The love we have for our pets can be enormous, but sometimes, it can be challenging to tell if our pets feel the same about us. This is especially true with reptiles, less common pets than cats or dogs and more challenging to understand. Sometimes, it can even feel like your turtle doesn’t recognize you; however, that isn’t the case. The truth is that many turtles recognize their owners, and some even hurry to approach their owners as soon as they spot them!
Exactly how far does this acknowledgment go? Can turtles feel emotions as strong as love? If you are curious to learn more, keep reading below.
Do Turtles Get Attached to Their Owners?
If turtles recognize their owners, they must be capable of forming attachments with them. Well, the truth is a bit more complicated than that. According to experts, it is difficult to determine the extent to which turtles can form attachments. Most reptiles still maintain primitive characteristics, unlike domesticated cats and dogs, which can clearly form an emotional bond with humans. So, while scientists have not been able to deny the presence of emotional attachment in turtles there is no evidence to confirm it, either.
However, many turtle owners have shared anecdotes explaining why they believe their pet turtles have formed attachments with them, so, if you feel a connection with your pet turtle, don’t be quick to dismiss those feelings. The more you nurture your turtle, the more your pet will associate you with care and trust, which is a valuable attachment in its own right.
Do Turtles Feel Love?
The emotional range of turtles is believed to be limited. For instance, most experts agree that turtles can feel fear and aggression. Other emotions, however, they are not so sure about.
This largely comes down to their social structure, or lack thereof. After a turtle lays their eggs, they leave the nest and the hatchlings to emerge on their own. They do not have bonded family units, nor do they form groups or alliances. Their behavior relies almost entirely on instinct, so there is no requirement for any teaching-learning relationships either, and the only “emotions” that have been objectively observed are associated with survival, like fear or aggression.
However, there have been instances of reptiles displaying other emotions. For example, snakes in zoos have been observed displaying curiosity and even excitement. Various reptiles have also exhibited pleasure from human contact. So, while your turtle may not be able to feel love, they may feel excitement and even contentment in your presence, which could be considered to be “reptile love”.
At least initially, turtles will likely gravitate towards their owners as they associate them with food. However, this positive association with you and food may in time develop into a positive association with your presence, even in the absence of a food reward.
Can Turtles Form Good Relationships with Their Owners?
If a turtle’s ability to form attachments and experience love is questionable, is it possible to have a positive relationship with a pet turtle? Absolutely! While a bond with a pet turtle may look different from one with a pet cat or dog, it is no less valuable. A good relationship with your pet turtle can be incredibly rewarding, as many owners will attest. A turtle may not snuggle or play fetch, but there are still plenty of ways to establish a positive relationship with your pet.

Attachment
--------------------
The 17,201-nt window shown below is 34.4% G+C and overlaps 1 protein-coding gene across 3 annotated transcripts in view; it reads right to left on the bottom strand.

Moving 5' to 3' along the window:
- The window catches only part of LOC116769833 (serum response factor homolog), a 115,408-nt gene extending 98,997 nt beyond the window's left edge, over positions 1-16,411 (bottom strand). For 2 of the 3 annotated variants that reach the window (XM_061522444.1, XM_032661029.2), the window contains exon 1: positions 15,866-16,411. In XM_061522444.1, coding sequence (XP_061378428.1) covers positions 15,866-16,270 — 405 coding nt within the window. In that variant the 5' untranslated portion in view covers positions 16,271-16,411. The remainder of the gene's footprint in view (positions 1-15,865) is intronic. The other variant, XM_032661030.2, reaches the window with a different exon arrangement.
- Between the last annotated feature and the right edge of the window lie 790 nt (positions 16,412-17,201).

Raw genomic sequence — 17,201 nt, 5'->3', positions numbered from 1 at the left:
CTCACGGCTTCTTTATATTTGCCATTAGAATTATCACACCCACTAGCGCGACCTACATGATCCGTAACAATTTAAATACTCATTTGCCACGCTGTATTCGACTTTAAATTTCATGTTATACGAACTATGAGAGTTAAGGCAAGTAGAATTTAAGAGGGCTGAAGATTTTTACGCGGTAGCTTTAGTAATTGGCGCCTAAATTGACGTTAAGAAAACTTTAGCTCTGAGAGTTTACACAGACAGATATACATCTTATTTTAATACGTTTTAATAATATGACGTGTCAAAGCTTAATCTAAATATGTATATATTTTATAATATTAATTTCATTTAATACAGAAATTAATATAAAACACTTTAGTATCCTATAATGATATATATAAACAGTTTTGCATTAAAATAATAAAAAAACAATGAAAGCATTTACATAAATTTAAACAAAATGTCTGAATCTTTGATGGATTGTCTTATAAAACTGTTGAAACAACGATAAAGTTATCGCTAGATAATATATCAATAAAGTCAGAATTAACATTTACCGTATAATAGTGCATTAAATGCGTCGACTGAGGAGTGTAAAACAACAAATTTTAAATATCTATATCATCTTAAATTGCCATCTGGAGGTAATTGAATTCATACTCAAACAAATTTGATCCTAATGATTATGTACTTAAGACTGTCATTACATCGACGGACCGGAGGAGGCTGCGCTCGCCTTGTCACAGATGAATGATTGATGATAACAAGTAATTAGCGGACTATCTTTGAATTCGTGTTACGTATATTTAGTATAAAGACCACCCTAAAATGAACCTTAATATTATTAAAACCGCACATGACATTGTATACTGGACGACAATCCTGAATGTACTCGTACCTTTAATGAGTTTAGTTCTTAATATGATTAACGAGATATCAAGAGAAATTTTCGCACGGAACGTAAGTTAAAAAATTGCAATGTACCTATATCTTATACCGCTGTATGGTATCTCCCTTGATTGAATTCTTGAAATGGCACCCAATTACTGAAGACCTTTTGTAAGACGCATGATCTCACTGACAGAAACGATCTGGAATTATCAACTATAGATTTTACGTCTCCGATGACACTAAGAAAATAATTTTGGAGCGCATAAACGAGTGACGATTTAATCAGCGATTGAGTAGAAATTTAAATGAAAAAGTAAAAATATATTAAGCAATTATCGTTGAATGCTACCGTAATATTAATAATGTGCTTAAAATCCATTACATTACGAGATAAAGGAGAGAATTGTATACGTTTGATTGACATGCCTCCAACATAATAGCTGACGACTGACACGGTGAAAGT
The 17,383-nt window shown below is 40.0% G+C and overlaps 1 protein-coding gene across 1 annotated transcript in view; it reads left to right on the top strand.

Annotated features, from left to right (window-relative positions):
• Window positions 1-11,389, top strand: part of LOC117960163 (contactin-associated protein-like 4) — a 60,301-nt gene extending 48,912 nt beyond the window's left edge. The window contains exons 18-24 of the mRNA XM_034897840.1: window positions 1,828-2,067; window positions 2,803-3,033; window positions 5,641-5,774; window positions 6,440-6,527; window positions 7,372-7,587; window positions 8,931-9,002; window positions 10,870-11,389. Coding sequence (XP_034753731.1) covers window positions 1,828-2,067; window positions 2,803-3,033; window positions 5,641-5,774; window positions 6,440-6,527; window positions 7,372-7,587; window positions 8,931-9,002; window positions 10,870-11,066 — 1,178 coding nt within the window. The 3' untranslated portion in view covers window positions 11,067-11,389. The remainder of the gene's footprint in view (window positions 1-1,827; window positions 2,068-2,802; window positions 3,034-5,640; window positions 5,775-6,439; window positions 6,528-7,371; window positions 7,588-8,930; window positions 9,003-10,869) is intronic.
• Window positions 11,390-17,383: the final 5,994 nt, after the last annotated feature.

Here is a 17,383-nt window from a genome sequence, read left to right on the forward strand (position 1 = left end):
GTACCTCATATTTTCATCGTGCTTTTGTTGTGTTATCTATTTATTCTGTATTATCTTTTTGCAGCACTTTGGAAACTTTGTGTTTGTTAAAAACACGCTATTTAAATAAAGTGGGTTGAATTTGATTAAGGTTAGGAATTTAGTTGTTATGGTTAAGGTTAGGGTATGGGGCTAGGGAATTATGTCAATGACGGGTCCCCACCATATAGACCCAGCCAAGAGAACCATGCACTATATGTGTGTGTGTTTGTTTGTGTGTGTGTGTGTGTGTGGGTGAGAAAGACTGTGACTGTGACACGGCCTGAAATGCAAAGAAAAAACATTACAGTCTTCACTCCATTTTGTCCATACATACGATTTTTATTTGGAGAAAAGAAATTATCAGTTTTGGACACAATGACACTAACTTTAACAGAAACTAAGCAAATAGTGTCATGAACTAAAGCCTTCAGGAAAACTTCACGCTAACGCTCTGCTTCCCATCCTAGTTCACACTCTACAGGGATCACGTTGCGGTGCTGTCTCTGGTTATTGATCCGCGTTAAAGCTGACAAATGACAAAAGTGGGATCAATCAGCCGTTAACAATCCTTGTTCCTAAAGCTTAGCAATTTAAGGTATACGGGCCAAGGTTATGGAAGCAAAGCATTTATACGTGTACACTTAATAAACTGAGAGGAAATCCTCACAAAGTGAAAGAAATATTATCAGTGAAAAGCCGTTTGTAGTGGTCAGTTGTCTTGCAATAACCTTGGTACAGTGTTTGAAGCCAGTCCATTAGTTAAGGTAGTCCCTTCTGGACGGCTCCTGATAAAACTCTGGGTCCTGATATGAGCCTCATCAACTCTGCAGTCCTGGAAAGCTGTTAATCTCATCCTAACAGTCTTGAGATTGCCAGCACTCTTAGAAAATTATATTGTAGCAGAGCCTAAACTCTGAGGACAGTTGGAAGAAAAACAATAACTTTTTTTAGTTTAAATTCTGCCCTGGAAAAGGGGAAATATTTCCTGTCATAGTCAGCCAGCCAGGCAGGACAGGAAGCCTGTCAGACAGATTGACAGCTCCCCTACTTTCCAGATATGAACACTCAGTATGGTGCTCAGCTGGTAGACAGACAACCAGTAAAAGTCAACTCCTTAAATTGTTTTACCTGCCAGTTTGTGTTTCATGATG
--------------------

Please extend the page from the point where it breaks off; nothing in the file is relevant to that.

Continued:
Handle Your Turtle
Many turtles enjoy having their shells rubbed or even gently scratched, and some enjoy having their heads and chins stroked. If you are petting your turtle, you may notice them pushing into your hand to receive even more attention.
While handling your turtle, be attentive to ensure your pet is not overwhelmed or distressed by your touch. If you continue to touch your turtle past their comfort levels, then they may display fear and aggression. Similarly, always wash your hands thoroughly before and after handling your turtle since they can carry Salmonella.
Provide an Engaging Home
Simply placing your turtle inside of a tank is not enough. Your turtle needs to explore hiding spaces, climbing areas, and other enrichment opportunities. It also helps if you rearrange your pet’s enclosure now and then to provide more variety. By creating an engaging home for your pet, you can watch your turtle interact with various structures, which can be highly entertaining. The more at ease and enriched your turtle is, the more likely it is that they will feel content and curious enough to interact with you.
Take Time Outside of the Enclosure
With careful supervision, your turtle can explore the world outside their enclosure, including the great outdoors. Turtles often love to go outdoors, and they enjoy digging and wandering. Of course, never leave your turtle unattended when they are outside of their cage.
Turtles recognize their owners and may move closer when they see you. While it is uncertain whether they can form attachments or feel love, it is undeniable that turtles and their owners can have rewarding relationships. Whether or not your turtle can feel love doesn’t diminish the bond that you have with your pet. Because they do not engage in familial or social relationships, feelings of trust, contentment and companionship are not natural for turtles, so when we observe these sorts of behaviors in our terrapin friends, we cannot deny that there is a level of recognition and attachment between them and their doting humans.